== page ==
Afterlife Page 21

“It’s true,” Mom said in a small voice.

“I know. I think — I think I knew a long time ago. just didn’t want to…” Dad shut his eyes tightly, like he was closing out Mom and memory and the whole rest of the world.

My mother stretched on the sofa beside him, taking him into her arms. As she bowed her cheek against his dark red hair, his shoulders began to shake with heavy sobs.

I couldn’t take it anymore. No matter how ashamed I felt, no matter how hard it would be, it couldn’t be worse than hearing them suffer. It was time for me to appear to them, to reveal what had happened.

But as I gathered myself together to take form, even as I struggled to find the right words to say first, my mother choked out, “May God damn the wraiths.”

I froze.

“It’s their fault,” she continued. “What happened to her is their fault.” Dad cuddled her closer. “I know, sweetheart. I know.”

“I hate them. I hate them all. As long as I’m on this earth, I’11 never stop hating them….” Her voice ebbed into sobs again.

They hated the wraiths, for having had a hold on me, for haunting Evernight, for merely existing. If I appeared, they Wouldn’t think of me as their little girl anymore. I would just be a monster. The way Lucas had been nothing but a monster to Kate.

I’d never known how much I needed their love for me until I’d lost it.

So I didn’t appear to them. How could I? I would only have made it worse for them and for me, as impossible as it seemed that anything, ever, could be worse than that moment. Compared to this, dying had been easy. But I remained there for a long time, watching them weep. I deserved to see it.

They cried themselves to sleep, but I couldn’t bring myself to leave. For a while I drifted through my old room. Apparently most of my family’s stuff had made it through the fire, because many of my things remained there. Klimt’s The Kiss still hung on one wall, shining, ideal lovers that, in my mind, symbolized Lucas and me.

We’11 get back to that place, I thought. We’11 find a way.

I flowed through the window, not bothering about the frost, until I sat beside my old friend the gargoyle again. His stone wings were the same color as the gray autumn nightfall.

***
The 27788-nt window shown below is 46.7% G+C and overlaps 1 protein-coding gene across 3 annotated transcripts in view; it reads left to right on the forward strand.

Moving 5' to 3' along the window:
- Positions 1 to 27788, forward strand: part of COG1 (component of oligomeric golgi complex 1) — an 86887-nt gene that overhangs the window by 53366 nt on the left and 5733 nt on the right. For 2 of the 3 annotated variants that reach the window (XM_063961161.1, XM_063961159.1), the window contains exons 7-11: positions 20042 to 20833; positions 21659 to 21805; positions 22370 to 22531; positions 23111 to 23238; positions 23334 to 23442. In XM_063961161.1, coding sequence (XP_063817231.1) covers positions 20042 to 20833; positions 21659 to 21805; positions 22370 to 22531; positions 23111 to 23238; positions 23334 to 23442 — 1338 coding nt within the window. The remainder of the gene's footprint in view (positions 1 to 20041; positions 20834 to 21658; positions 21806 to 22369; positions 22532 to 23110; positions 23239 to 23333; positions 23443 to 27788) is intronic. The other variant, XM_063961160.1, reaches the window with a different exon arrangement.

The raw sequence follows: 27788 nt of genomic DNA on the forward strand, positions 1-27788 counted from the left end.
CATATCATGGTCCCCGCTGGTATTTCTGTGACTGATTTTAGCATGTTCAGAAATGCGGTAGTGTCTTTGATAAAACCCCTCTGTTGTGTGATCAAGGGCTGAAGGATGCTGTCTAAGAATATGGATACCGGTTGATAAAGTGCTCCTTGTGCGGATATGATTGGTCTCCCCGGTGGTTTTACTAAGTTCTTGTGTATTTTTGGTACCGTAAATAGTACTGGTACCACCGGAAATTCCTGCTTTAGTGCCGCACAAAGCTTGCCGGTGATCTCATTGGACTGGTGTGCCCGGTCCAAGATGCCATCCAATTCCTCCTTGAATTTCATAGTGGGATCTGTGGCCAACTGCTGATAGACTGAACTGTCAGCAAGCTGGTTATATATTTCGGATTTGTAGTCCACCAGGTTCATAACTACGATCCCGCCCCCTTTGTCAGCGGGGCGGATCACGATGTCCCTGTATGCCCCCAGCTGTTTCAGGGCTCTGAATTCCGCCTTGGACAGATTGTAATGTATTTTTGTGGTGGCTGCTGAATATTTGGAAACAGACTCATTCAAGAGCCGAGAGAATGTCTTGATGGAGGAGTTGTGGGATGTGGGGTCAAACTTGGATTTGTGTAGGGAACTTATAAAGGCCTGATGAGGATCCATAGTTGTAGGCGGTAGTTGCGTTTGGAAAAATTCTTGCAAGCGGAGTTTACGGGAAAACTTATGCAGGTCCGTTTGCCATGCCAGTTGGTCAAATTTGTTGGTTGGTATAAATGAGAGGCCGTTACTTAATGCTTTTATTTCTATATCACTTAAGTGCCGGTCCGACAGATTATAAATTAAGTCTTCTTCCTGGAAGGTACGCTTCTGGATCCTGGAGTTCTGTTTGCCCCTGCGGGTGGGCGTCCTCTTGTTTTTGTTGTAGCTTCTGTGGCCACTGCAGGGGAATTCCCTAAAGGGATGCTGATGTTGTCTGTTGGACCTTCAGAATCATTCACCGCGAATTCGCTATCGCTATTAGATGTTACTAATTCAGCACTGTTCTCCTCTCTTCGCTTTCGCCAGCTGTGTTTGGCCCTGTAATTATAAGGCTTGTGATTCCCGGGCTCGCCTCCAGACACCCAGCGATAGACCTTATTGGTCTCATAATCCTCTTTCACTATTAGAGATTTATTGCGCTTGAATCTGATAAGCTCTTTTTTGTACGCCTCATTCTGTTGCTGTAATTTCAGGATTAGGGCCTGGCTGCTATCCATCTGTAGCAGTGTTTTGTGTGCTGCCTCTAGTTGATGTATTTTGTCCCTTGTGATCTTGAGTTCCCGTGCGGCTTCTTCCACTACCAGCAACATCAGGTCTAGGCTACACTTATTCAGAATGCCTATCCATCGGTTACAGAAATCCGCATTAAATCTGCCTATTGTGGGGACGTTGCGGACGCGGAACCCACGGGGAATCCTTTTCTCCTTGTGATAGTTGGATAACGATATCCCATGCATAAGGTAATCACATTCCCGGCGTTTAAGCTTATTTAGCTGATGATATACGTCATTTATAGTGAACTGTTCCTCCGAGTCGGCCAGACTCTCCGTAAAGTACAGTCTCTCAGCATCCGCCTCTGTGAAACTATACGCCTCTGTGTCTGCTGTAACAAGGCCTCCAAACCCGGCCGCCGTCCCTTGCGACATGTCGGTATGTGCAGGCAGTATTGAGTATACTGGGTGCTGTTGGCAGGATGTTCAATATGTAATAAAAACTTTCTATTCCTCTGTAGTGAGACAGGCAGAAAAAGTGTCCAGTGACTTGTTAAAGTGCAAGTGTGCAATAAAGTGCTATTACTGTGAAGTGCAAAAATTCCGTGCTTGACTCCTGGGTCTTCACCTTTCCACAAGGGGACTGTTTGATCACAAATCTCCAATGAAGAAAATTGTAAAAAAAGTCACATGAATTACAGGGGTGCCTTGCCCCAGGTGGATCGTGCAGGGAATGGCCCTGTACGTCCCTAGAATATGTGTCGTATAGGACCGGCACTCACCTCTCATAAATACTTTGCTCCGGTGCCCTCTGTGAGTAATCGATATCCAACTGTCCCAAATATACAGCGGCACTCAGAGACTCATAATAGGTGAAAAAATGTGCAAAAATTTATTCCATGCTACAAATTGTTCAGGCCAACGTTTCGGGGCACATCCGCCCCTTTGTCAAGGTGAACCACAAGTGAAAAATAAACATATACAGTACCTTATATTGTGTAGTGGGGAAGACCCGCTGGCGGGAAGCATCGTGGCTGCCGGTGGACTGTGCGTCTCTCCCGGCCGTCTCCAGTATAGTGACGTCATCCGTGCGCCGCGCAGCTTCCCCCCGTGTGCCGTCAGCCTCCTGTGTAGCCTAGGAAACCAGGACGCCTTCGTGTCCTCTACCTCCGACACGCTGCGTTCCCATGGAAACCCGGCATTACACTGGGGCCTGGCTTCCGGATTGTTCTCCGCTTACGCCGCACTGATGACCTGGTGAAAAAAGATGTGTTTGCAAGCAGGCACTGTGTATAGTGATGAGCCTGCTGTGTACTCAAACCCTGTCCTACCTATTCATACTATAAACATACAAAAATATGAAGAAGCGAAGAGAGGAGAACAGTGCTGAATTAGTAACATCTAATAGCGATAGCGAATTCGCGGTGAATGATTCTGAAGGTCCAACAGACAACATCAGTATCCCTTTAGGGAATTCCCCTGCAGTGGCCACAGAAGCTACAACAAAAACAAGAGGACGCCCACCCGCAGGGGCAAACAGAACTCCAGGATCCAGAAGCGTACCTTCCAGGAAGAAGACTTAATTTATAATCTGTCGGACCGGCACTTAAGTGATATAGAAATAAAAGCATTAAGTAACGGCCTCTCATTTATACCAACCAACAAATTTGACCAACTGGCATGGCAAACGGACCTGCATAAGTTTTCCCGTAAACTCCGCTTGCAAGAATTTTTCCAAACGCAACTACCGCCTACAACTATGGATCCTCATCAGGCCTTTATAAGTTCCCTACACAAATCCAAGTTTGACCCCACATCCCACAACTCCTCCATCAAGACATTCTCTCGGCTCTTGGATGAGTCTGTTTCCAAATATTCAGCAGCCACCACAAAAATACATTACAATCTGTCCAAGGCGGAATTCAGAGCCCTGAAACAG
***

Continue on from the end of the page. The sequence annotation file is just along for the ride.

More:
“Remember that time we talked here?”

Startled, I turned to see Maxie sitting next to me — actually a few inches off the windowsill, but once you were a ghost, gravity dido’t matter so much. She was smiling like this was the greatest day ever.

“Maxie, what are you doing here?”

“Uh, saying hello? Like the last time we met here. You figured out how to fog up the glass so I could write on it. That was when I decided maybe you weren ‘ t terminally stupid.”

I’d fogged the glass with my breath — a trick I’d never be able to perform again. “Don’t take this personally, but honestly, I can’t do the banter thing right now.”

“Stop sulking, living dead girl.”

“Maxie. No.” I couldn’t feel good about being a wraith, about being dead, after seeing what my death had done to my parents.

“You’re not alone, you know.” Maxie tried to make it sound casual, but I knew she was reaching out as best she could. After decades of being isolated from the living world, except for visits from Vic, she wasn’t very good at the social — interaction thing. “You don’t have to be afraid of us.”

But I was. Going to “talk to Christopher” sounded the same as accepting my death, and at that moment, I couldn ‘t. “Not tonight, okay?”

She hesitated, clearly disappointed, but then she vanished.

After a second, I realized that Maxie was right about one thing: It was time for me to quit brooding and go to Lucas. By now, perhaps, he’d be ready to see me again, ghost or not.

The easiest way down proved to be sort of melting along the tower wall, feeling the stones ripple past me. As soon as I reached the new roof, I could feel that it was far more resistant to ghosts than before, but I could go in through the front door or most of the windows. I darted in and out. finding my way, memorizing paths in case I needed to use them later.

Occasionally I felt a small ripple of energy behind me, or in an opposite corner, and figured Maxie was trailing along after me. But then I realized that it wasn’t her.

It — they — were other ghosts.

Christopher? I thought, with a shiver of fear. He was the only other wraith I’d encountered at Evernight. But his was a powerful, unmistakable presence, one I didn’t detect here. And there were several of them: two, three, five, ten, maybe more. They were just slivers of fog, zephyrs of sensation, probably invisible to anyone who wasn’t a ghost, too. It reminded me of when I’d been a vampire, the way I’d started to be able to just sense when another vampire was nearby, whether or not I ever saw them. I wasn ‘ t exactly seeing these ghosts — more the trails they left behind — but I knew they were there.

Mrs. Bethany’s plan to draw them here through the human students had obviously worked.

We always wanted to know why she was hunting the wraiths, I thought. I guess soon we’11 find out.

I rose through the north tower, searching as I went. Mostly I saw a lot of vampire guys hanging out in their rooms, chugging blood and bragging about how much sex they’d had during summer vacation, and a few other rooms with human guys who were hanging out, eating potato chips and bragging — less credibly — about the sex they’d had during summer vacation. If I’d had a body, I would’ve rolled my eyes.

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